This group of thrifts lost $2.6 billion last year, OTS director T. Timothy Ryan Jr. told reporters, and is concentrated in seven states--Texas (42), Florida (29), California (25), Illinois (25), New Jersey (16), Louisiana (16) and Ohio (15).
Another group of 315 S&Ls; with $152 billion in assets is in a category of dangerous uncertainty, with the fate of individual institutions linked to interest rates and local real estate markets. If all these thrifts succumb to insolvency, the government takeovers would exceed 1,000.
DEEPER IN DEBT--Several factors contribute to higher S&L; bailout cost. D1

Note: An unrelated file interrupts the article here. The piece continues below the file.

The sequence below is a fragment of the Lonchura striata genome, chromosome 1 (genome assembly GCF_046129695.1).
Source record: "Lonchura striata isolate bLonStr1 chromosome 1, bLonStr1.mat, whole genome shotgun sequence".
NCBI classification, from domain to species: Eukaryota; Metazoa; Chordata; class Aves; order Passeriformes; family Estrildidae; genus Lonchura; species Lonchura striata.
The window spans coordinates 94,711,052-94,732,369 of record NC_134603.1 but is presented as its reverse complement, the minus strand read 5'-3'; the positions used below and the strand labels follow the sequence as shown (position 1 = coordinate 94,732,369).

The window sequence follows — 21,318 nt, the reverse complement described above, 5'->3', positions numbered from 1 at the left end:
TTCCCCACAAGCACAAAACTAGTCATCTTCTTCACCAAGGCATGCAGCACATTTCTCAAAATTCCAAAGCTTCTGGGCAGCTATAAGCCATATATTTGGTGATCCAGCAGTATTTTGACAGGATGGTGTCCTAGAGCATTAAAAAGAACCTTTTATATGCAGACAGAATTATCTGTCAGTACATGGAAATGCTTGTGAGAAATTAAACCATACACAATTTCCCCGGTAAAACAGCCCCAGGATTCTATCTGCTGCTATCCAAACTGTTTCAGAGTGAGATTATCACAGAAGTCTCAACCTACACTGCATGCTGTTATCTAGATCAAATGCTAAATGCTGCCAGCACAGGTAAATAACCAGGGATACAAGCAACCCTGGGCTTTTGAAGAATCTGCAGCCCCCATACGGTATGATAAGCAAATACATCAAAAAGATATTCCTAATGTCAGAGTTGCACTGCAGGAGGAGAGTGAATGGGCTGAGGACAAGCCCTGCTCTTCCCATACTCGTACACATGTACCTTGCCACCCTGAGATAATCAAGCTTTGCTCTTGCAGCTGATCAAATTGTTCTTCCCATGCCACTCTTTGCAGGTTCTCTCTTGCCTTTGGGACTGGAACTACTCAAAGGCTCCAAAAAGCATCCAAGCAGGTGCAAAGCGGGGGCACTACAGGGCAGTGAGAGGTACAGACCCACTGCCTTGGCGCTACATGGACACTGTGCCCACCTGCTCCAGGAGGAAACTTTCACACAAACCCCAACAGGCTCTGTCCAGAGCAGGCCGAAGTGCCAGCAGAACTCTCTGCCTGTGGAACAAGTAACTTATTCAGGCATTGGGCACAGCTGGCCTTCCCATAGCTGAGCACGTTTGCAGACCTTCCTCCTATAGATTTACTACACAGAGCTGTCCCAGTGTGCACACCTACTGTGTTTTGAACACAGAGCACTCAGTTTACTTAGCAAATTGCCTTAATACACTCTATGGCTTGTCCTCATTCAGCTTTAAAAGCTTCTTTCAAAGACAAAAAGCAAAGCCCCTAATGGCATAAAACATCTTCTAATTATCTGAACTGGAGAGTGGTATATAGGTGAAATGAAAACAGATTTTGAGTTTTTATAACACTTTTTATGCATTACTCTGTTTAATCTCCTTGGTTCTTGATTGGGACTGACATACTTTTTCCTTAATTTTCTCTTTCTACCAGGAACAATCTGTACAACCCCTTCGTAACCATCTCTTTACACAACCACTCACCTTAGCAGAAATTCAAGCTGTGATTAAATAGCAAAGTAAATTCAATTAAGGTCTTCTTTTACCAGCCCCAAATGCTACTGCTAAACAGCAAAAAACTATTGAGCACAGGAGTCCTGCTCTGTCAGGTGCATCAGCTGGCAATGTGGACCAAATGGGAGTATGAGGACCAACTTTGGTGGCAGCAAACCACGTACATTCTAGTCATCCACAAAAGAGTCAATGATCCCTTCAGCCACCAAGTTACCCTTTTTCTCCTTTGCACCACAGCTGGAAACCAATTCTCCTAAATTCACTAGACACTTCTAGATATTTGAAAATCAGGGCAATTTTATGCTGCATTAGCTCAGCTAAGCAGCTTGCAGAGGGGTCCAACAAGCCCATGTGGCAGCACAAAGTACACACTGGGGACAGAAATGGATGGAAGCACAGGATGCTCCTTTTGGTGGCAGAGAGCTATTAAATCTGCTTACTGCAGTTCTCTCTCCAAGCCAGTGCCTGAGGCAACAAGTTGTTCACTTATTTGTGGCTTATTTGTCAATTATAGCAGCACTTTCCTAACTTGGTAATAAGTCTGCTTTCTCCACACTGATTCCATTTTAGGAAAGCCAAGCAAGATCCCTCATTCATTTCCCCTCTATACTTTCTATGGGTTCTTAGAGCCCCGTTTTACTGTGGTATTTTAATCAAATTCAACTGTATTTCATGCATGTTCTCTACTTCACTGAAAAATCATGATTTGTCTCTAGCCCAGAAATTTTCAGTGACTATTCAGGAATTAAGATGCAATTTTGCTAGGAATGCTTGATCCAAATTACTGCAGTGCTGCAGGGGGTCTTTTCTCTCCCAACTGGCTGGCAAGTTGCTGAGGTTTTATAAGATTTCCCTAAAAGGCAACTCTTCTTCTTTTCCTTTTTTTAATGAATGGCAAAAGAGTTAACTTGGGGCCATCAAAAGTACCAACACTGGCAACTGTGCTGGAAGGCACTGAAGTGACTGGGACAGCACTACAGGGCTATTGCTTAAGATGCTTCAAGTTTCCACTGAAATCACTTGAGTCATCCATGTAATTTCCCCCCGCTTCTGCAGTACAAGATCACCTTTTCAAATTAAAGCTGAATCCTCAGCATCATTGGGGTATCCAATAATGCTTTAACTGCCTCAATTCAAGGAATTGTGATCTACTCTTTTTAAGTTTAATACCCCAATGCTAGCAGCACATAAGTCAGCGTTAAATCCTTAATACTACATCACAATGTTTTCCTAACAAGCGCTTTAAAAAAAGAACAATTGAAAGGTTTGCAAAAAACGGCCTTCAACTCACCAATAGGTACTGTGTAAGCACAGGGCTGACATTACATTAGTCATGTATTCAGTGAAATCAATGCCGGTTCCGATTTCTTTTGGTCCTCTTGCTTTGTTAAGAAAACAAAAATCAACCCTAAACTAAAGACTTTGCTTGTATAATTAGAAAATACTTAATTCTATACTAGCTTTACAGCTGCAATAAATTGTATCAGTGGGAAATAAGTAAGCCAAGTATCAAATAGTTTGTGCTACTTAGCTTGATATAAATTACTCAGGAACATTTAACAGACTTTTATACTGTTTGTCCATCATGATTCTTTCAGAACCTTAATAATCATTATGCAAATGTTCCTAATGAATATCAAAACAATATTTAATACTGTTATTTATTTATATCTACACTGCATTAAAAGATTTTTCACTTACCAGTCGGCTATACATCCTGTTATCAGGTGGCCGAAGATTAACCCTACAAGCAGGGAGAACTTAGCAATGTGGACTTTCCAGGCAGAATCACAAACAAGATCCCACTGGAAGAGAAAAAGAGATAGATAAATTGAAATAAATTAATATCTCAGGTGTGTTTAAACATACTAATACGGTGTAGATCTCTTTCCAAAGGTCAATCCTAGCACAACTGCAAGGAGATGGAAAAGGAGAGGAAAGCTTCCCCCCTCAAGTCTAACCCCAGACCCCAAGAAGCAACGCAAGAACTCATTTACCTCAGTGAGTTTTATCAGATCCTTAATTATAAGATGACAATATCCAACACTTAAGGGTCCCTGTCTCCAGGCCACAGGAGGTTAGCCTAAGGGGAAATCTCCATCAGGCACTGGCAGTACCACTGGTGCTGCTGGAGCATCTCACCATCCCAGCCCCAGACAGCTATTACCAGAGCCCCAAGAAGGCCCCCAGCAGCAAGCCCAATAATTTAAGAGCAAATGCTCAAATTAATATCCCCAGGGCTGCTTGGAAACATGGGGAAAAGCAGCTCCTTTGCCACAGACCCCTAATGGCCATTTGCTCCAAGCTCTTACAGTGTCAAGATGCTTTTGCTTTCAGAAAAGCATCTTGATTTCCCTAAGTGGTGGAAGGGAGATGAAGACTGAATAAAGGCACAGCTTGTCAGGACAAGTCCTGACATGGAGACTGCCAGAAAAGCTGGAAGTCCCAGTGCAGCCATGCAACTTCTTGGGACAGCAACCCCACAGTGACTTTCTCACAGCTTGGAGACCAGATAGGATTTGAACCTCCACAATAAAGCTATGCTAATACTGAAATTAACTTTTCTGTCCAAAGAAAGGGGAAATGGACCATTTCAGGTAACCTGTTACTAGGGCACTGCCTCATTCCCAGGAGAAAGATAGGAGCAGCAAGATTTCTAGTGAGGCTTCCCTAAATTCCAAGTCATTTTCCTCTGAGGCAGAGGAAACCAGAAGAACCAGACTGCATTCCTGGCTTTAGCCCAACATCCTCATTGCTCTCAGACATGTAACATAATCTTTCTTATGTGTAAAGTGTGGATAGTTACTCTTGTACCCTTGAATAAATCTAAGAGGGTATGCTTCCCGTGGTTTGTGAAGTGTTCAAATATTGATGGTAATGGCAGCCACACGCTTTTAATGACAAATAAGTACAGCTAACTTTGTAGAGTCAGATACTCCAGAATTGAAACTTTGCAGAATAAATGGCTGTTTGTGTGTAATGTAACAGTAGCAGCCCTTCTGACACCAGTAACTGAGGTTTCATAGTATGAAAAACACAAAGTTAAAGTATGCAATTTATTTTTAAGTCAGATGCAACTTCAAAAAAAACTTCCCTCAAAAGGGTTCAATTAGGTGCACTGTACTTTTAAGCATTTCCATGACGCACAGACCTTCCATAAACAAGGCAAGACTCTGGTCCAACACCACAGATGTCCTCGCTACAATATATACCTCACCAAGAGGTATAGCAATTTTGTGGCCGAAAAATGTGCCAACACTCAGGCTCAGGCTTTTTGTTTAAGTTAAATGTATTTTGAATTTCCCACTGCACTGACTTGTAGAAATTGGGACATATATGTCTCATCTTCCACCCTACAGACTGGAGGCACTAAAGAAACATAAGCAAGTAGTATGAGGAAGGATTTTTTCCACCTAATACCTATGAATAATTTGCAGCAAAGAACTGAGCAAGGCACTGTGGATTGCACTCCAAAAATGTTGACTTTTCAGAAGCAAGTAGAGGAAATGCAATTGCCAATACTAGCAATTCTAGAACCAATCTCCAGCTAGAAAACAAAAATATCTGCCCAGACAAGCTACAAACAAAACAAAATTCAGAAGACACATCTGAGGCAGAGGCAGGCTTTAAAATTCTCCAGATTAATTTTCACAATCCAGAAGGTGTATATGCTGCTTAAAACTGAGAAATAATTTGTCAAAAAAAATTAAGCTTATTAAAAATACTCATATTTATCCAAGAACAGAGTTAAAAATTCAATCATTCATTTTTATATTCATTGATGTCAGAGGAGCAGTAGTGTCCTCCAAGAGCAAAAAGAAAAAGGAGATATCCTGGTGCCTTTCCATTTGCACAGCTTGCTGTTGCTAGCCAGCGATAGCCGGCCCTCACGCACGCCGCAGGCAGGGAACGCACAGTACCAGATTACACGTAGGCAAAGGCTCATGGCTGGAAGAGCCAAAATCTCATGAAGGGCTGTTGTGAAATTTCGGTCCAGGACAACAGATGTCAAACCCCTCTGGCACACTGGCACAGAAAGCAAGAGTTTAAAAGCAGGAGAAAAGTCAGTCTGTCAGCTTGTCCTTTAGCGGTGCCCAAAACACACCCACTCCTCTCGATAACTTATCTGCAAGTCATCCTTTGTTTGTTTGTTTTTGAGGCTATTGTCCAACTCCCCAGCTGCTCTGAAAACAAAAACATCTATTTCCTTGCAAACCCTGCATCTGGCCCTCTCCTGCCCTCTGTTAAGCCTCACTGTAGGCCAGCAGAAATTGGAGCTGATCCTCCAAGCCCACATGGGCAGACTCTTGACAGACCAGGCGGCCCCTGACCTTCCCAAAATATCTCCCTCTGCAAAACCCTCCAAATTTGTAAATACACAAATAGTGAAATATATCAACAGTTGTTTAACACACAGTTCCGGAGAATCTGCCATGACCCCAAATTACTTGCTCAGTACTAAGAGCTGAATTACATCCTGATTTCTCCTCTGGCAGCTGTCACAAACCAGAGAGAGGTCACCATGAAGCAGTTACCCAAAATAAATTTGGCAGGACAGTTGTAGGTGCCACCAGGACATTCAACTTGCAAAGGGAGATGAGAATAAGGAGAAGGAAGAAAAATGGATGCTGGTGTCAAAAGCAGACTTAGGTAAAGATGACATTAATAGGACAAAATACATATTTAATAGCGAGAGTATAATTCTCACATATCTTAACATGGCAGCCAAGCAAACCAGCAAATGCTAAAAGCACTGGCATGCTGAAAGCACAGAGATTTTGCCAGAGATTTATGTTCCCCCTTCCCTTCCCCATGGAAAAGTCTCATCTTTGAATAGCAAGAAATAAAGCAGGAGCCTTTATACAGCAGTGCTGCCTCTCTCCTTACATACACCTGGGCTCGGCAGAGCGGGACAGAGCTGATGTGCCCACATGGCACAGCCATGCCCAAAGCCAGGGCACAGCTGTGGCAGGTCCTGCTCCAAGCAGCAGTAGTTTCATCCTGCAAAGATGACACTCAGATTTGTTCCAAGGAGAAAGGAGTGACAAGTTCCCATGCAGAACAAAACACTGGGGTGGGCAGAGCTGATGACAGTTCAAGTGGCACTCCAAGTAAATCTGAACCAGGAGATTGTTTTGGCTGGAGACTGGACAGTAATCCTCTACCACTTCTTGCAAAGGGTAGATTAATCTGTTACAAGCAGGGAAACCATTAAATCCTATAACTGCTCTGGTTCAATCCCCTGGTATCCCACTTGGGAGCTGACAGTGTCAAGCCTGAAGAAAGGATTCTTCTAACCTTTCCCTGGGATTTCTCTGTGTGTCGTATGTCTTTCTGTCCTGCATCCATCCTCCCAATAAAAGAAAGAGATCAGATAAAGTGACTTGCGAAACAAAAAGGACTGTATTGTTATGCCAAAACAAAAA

BILLIONS UPON BILLIONS
The estimated cost of cleaning up the savings and loan industry and paying insured depositors has mounted inexorably since President Bush made his initial bailout proposal last February. The following figures show the estimated cost of immediately paying off depositors.
Source Date Estimate Bush Administration February, 1989 $113 billion Industry analyst Bert Ely April, 1990 125 billion General Accounting Office April, 1990 140 billion or more Bush Administration May, 1990 89 to 132 billion
Many analysts also include the interest costs over 30 or 40 years of various approaches to borrowing the funds needed to pay S&L; depositors. Here are some of those figures:
Source Date Estimate Bush Administration February, 1989 $198 billion* General Accounting Office July, 1989 257 billion General Accounting Office April, 1990 325 billion
* Includes only 10 years of interest expenses
Sources: Office of Thrift Supervision, Congressional Budget Office